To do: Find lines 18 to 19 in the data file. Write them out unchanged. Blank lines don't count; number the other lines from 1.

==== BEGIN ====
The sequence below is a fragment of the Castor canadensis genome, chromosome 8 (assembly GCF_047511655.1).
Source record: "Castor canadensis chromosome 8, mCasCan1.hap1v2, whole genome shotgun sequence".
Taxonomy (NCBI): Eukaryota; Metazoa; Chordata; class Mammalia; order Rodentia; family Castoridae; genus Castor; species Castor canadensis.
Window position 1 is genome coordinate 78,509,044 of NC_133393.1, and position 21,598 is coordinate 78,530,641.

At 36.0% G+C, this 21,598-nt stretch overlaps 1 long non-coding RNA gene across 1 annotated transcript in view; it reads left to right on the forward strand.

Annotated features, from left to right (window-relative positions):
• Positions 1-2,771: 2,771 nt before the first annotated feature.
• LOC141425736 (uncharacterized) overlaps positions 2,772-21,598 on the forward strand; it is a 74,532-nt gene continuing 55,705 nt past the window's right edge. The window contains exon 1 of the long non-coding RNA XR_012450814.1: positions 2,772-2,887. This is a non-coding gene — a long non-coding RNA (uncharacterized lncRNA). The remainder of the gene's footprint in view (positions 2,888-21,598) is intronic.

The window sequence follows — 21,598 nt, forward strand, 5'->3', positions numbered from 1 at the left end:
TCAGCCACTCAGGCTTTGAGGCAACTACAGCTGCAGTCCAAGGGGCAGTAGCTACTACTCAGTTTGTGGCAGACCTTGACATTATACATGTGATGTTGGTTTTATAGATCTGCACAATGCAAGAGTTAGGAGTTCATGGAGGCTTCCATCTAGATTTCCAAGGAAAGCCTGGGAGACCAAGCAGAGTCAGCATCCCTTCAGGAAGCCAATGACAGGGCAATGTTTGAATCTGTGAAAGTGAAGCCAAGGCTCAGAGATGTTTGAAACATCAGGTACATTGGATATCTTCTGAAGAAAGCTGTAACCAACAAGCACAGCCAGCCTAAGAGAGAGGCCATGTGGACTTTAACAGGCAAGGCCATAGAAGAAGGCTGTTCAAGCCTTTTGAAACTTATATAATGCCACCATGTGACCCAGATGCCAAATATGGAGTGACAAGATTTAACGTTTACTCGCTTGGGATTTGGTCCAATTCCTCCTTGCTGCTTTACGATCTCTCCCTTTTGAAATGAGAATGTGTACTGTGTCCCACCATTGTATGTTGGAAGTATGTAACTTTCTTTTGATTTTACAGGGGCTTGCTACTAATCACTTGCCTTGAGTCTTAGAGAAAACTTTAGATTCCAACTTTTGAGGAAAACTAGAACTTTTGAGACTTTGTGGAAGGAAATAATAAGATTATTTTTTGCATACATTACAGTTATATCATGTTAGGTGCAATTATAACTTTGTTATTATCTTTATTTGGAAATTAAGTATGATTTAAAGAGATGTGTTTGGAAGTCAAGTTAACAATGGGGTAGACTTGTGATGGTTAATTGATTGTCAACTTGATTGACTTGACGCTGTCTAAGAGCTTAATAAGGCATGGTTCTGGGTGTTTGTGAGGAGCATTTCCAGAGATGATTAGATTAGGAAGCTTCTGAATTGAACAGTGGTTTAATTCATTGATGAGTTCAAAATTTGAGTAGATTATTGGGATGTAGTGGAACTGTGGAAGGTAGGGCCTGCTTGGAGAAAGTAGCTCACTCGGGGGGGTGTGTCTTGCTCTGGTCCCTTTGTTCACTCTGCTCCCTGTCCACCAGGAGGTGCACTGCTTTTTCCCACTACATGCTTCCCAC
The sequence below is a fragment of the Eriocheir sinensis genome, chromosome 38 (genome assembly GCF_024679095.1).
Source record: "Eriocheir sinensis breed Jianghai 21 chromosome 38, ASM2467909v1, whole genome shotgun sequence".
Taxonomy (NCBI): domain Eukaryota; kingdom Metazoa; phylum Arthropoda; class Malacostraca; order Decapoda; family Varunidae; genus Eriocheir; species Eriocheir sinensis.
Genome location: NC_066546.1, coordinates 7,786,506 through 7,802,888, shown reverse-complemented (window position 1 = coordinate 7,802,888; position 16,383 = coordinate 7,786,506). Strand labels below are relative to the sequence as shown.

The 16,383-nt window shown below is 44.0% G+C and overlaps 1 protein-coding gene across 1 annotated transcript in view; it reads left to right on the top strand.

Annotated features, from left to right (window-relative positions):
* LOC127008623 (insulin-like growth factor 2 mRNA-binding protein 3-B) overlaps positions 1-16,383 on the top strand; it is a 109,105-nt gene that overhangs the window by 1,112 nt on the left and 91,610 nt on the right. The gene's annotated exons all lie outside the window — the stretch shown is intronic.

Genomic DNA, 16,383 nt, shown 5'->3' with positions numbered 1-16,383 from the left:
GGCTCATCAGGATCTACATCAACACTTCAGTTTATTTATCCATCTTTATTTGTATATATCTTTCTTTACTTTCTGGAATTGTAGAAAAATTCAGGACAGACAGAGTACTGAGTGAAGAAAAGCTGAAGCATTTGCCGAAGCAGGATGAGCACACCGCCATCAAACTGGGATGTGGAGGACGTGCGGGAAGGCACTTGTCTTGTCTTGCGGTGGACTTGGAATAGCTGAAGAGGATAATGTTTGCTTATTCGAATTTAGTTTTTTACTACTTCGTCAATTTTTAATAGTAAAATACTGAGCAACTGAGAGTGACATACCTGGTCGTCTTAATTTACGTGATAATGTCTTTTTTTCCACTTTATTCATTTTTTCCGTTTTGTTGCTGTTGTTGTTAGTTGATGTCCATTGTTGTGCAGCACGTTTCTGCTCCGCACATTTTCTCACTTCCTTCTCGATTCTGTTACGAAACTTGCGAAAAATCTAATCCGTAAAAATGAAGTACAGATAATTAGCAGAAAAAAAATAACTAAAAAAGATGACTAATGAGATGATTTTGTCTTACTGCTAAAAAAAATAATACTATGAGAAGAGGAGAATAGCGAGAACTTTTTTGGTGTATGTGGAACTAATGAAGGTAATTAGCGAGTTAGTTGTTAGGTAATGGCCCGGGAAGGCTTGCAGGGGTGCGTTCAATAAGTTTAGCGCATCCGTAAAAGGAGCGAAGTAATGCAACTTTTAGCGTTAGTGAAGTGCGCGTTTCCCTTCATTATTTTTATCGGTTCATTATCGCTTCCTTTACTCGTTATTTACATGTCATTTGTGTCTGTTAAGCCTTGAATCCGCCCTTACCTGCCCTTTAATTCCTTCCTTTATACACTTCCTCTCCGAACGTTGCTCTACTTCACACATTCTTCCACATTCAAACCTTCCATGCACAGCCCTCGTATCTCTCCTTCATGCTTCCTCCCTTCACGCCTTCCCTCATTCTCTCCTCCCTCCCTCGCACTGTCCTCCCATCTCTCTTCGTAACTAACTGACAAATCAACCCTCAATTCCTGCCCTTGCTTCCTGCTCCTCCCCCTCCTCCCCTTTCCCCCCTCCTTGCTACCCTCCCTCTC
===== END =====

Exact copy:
Genomic DNA, 16,383 nt, shown 5'->3' with positions numbered 1-16,383 from the left:
GGCTCATCAGGATCTACATCAACACTTCAGTTTATTTATCCATCTTTATTTGTATATATCTTTCTTTACTTTCTGGAATTGTAGAAAAATTCAGGACAGACAGAGTACTGAGTGAAGAAAAGCTGAAGCATTTGCCGAAGCAGGATGAGCACACCGCCATCAAACTGGGATGTGGAGGACGTGCGGGAAGGCACTTGTCTTGTCTTGCGGTGGACTTGGAATAGCTGAAGAGGATAATGTTTGCTTATTCGAATTTAGTTTTTTACTACTTCGTCAATTTTTAATAGTAAAATACTGAGCAACTGAGAGTGACATACCTGGTCGTCTTAATTTACGTGATAATGTCTTTTTTTCCACTTTATTCATTTTTTCCGTTTTGTTGCTGTTGTTGTTAGTTGATGTCCATTGTTGTGCAGCACGTTTCTGCTCCGCACATTTTCTCACTTCCTTCTCGATTCTGTTACGAAACTTGCGAAAAATCTAATCCGTAAAAATGAAGTACAGATAATTAGCAGAAAAAAAATAACTAAAAAAGATGACTAATGAGATGATTTTGTCTTACTGCTAAAAAAAATAATACTATGAGAAGAGGAGAATAGCGAGAACTTTTTTGGTGTATGTGGAACTAATGAAGGTAATTAGCGAGTTAGTTGTTAGGTAATGGCCCGGGAAGGCTTGCAGGGGTGCGTTCAATAAGTTTAGCGCATCCGTAAAAGGAGCGAAGTAATGCAACTTTTAGCGTTAGTGAAGTGCGCGTTTCCCTTCATTATTTTTATCGGTTCATTATCGCTTCCTTTACTCGTTATTTACATGTCATTTGTGTCTGTTAAGCCTTGAATCCGCCCTTACCTGCCCTTTAATTCCTTCCTTTATACACTTCCTCTCCGAACGTTGCTCTACTTCACACATTCTTCCACATTCAAACCTTCCATGCACAGCCCTCGTATCTCTCCTTCATGCTTCCTCCCTTCACGCCTTCCCTCATTCTCTCCTCCCTCCCTCGCACTGTCCTCCCATCTCTCTTCGTAACTAACTGACAAATCAACCCTCAATTCCTGCCCTTGCTTCCTGCTCCTCCCCCTCCTCCCCTTTCCCCCCTCCTTGCTACCCTCCCTCTC